Monday, February 9, 2009

Should some urban schools be relocated to facilitate commercial development?

A proposal mooted by the Municipal Corporation of Delhi (MCD) to sell some sixty Corporation owned school properties in prime locations across Delhi to raise revenues for the Corporation has come unstuck in the face of intense media and public opposition. The MCD had hoped to sell these properties for development of malls and commercial complexes and relocate the schools to other buildings in the area.

Without going into the specific context within which this proposal was mooted by the MCD (which may be questionable, given the high probability of corruption and links with big developers), the undertones and premise of the popular opposition expressed through the media throws up a few issues. If the opposition is related to the absence of clarity in the relocation - the distance of the new school from the population it services, availability of adequate space and building, convenience to the children, new school surroundings, etc - or corruption in the land sales (in which case, make the process transparent and go ahead with it), then I will happily join the opponents. But if it is related to a blind opposition to any re-development of a school property, as I suspect the Delhi issue is about, then I have my concerns.

It is commonplace to find public schools in dilapidated condition occupying prime locations in cities across the country. These school complexes have numerous scattered small single or two storied structures, consisting of classrooms, teachers rooms, kitchens and toilets. Since these structures have been incrementally added as part of different schemes (with their budgetary limitations), it becomes difficult to develop the school complexes in a planned manner by making optimum use of the available land. Therefore most of such schools are characterized by inefficient utilization of valuable land area. Further, most of these schools, except a few, have no playgrounds worth the name.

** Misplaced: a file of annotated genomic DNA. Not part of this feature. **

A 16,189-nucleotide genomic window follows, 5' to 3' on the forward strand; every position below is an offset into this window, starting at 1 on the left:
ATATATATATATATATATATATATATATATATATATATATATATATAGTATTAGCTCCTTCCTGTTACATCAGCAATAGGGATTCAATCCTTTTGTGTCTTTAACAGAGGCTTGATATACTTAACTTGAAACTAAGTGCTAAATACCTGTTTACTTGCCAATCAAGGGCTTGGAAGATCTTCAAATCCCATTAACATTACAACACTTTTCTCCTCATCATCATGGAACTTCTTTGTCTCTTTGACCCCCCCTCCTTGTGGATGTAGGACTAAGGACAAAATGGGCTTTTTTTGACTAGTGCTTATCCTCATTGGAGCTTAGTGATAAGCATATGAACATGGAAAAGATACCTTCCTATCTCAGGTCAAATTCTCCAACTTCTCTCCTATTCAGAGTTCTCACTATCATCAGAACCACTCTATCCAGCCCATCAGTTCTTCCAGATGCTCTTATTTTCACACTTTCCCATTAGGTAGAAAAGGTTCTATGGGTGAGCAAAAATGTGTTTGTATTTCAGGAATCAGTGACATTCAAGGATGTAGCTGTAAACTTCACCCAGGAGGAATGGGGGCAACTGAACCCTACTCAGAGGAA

It is clear that there is a massive opportunity cost incurred by way of such inefficient utilization of a valuable economic resource (land, here). Given the huge land values, it is surely more optimal to have muti-storied schools buildings. In the circumstances, it is surely more economically efficient if either the school complex is re-developed or if it is shifted to a nearby alternative location where a building is available or can be constructed.

Reality shows that arguements that such re-developments will reduce the playground land available to children is superfluous. In most cases, except a few glorious exceptions, which should be preserved, playgrounds have long become a luxury in our Government schools. The primary infrastructure challenge for our schools is to improve the quality of existing schools and provide sorely needed additional built-up area.